Safety Tips for Yard Sale Treasures

by Shannon Bartlett

Yard Sale SafetySummertime is known for the abundance of yard and garage sales, swap meets and barter fairs.

Parents and parents-to-be will be scouring, seeking and finding both bargains and treasures galore. No matter the venue, the premise remains the same: "junk" finds a new home!

To maximize your savings and avoid dangerous pitfalls, we've compiled some basic tips before you and your family join in the great yard sale hunt!

Create Your "Treasure" Map

When you pick up your local community newspaper, peek on Craigslist or have downloaded a mobile phone app, you'll easily find bunches of listings for yard sales. You'll be on your way to savings galore!

The next step involves scouring the ads. Is there a hint that they have what you're looking for? If you're seeking newborn clothes, you likely aren't going to find them at a sale that emphasizes tools, lawn equipment, and men's clothing in size XXL. They might also have kid's items, but most that do, mention it.

Some hunters have shared that when you're looking for kids' stuff you'll find more in newer neighborhoods. When you're after antiques, the older sections of town seem better.

Have you picked out the most likely sales to stake out? Map out your path so you won't be winding back and forth across town.

Picking Out Yard Sale Bargains

• Build your wish list. Jot down things you'll need now and in the next months and bring it along. You never know what treasures might be lurking in someone's garage.

Babies and toddlers tend to outgrow clothes before they wear out. The seller's loss is definitely your gain. You'll find quality clothing that your kids can stay in for at least a season.

• Bring reusable bags for your yard sale finds. Take small bills and change for little items.

• Check items carefully. Are all the pieces there? Is it stained or chipped? If so, offer a lower price. Make sure there aren't hidden dangers.

• Bring along some batteries so you can check out battery operated toys. Usually yard sale hosts have an electric outlet available, but not batteries.

• Bring a tape measure. Tags might be missing from clothing. Looking for a special piece of furniture for that certain nook. You'll be able to tell if it fits.

• Think ahead. For instance, off-season items like garden tools in October and Christmas decorations in June could be offered at bargain prices.

Baby and Kid Gear Safety Tips

Each year the Consumer Product Safety Commission recalls hundreds of products, including toys and baby gear that put kids in danger.

Recalled doesn't mean those products are gone. According to Julie Vallese, spokeswoman for the safety commission, only about 10 to 20 percent of small, cheap items are returned. This includes those brightly painted toys that contained lead or chromium.

You're apt to see lots of recalled products showing up at yard sales. Most sellers don't know they're offering dangerous good.

Let your motto be "buyer beware" as you seek bargains at yard sales, thrift shops and consignment shops. These tips can help you make safer choices for your family.

• Red flag toys in categories that have been recalled in high numbers. These include painted toys from China, magnet-containing dolls and construction kits and kids' craft kits.

Your phone can find the recalls for you. Download an app or you can check cpsc.gov and kidsindanger.org for updates.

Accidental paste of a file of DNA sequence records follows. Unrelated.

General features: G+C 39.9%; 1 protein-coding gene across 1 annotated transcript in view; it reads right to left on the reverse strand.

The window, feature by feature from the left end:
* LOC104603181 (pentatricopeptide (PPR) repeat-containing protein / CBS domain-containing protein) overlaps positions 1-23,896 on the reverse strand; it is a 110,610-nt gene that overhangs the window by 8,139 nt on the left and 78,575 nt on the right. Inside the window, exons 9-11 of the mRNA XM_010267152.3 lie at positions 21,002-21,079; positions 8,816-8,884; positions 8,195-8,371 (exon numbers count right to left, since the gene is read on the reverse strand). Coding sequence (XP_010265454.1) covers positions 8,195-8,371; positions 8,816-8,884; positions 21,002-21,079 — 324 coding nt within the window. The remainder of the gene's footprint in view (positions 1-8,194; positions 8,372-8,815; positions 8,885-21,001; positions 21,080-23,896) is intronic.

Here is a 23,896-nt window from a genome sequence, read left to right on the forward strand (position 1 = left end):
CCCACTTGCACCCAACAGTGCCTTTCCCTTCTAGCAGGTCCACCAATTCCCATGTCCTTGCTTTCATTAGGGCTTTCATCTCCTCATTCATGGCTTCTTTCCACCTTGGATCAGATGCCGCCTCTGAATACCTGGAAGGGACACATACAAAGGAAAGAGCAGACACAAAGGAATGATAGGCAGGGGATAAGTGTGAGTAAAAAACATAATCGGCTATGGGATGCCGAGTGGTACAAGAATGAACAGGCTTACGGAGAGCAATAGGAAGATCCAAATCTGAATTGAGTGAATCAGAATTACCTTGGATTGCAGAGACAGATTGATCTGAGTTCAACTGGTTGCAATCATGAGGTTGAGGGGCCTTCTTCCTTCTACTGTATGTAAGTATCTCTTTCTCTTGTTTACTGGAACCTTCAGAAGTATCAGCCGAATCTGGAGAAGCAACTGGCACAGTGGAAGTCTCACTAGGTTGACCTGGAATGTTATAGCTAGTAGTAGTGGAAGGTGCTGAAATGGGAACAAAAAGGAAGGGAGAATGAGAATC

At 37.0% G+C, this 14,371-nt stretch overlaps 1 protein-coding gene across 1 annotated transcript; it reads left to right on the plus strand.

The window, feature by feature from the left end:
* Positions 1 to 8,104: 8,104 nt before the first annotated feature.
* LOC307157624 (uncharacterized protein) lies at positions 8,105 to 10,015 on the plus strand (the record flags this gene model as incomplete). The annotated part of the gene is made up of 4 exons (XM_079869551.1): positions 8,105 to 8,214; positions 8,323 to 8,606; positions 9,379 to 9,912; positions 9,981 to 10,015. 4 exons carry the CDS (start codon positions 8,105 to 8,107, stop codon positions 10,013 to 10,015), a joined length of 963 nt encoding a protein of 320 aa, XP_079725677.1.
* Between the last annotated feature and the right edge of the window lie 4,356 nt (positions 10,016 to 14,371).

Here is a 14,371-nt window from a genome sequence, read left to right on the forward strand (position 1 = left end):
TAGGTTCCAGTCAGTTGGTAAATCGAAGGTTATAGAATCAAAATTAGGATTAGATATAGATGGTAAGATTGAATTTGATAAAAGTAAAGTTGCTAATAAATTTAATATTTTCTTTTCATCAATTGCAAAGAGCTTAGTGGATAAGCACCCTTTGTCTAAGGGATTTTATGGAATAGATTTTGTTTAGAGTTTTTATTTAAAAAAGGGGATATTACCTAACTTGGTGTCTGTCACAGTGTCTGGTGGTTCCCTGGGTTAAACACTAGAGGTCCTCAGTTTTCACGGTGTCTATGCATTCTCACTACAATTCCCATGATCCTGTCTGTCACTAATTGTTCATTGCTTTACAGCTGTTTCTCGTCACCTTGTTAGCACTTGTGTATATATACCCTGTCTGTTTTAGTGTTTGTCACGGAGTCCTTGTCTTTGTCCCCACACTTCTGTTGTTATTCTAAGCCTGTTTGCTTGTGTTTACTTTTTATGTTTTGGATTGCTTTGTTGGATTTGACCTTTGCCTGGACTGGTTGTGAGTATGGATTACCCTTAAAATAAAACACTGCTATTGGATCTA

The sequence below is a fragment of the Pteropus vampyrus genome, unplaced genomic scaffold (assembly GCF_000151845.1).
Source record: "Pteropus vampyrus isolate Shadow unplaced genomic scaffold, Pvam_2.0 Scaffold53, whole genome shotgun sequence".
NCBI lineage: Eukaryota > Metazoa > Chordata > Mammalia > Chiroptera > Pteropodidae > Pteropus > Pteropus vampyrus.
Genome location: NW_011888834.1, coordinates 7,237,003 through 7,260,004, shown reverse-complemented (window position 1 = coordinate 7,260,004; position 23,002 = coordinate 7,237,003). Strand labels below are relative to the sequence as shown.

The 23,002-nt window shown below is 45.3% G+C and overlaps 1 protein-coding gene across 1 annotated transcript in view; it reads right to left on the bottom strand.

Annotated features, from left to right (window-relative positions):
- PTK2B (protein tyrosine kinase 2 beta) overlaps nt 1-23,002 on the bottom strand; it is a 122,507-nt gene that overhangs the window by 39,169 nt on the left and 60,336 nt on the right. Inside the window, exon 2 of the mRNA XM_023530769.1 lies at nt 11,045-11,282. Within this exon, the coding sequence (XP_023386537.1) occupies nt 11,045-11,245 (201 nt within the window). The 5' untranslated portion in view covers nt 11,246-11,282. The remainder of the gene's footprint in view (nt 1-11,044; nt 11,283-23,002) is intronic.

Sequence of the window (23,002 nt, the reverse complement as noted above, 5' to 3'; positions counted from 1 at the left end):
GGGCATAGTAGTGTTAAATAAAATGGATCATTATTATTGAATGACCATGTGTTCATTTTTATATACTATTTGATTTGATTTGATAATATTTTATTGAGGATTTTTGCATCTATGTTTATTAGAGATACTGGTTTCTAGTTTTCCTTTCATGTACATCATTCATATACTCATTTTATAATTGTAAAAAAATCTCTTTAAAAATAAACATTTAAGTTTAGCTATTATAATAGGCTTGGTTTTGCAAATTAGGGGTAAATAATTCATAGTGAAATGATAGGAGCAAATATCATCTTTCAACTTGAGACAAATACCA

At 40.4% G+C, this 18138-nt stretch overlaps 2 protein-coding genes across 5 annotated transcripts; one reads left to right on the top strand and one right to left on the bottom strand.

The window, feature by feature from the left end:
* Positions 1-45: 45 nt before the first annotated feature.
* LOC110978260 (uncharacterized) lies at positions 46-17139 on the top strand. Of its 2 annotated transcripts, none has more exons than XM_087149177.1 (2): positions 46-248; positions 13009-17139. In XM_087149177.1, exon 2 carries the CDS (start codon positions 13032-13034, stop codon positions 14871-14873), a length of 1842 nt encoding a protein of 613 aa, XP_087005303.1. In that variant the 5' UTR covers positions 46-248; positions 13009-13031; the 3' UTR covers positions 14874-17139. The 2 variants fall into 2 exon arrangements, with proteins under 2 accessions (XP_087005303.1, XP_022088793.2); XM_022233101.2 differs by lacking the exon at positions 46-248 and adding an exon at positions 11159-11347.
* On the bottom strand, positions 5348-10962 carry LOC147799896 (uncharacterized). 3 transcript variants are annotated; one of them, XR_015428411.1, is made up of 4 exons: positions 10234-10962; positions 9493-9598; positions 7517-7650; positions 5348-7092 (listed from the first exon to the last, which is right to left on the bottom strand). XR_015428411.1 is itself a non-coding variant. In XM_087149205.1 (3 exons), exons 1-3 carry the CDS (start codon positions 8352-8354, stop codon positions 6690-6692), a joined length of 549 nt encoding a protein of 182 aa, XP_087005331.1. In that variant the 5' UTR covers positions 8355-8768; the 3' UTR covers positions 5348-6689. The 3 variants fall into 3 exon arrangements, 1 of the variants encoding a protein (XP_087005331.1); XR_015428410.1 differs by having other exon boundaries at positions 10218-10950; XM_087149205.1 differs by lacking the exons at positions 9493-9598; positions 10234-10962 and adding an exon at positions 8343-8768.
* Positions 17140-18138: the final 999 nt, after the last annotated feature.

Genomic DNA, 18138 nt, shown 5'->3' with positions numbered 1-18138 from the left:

• Bring along a toilet paper tube. Any toy that fits through the tube is small enough to choke a baby or toddler.

• Be cautious about used cribs and nursery furniture. Older models might not meet safety standards. Once you know the cribs does meet the new standards, be sure you get all the parts and instructions, either from the seller or from the manufacturer.

• Playpens and play yards that have been recalled include play yards with protruding hardware or rotating top rails that don't properly lock into place. Check folding play yards that they can't collapse and entrap babies.

Comments

I love garage/yard sales. The bulk of my kids's wardrobes come from them. My kids tend to stay in their baby clothes longer, and often for more than one season.

After my DD was born I thought that I was done having babies and sold or gave away my maternity clothes. Now that I am pregnant again, and cant afford to buy a whole new wardrobe brand new, I have been garage sailing for stuff. I have found the secret fit top maternity pants that I love for $2 or less.

I did need a new car seat (mine had expired after DS2, and the one I used with DD was one I borrowed from a friend and had to give back) and did find one at a garage sale. I checked the expiration date and fully inspected it. It is in newish condition.. asking the person running the sale she informed me that it had never been in an accident, and that only 1 baby had used it, and only for a couple of months. It is actually the same car seat, different color, that my sister bought last year. Hers was $170 + $70 for the extra base... I bought mine for $50 for both the seat, base, and extra base. I understand this article's warning against buying a used car seat, and I do agree that you have to be very diligent and careful when doing so. I just feel that you can buy car seats used if you know what you are looking for, what questions to ask, and so on.

I have also had luck finding toys, kids type furniture, and just today, a really nice changing table with storage under it.
I love that I can find things, in great condition, for a fraction of the price that I would pay at the store. Especially things that are only used for a short time :)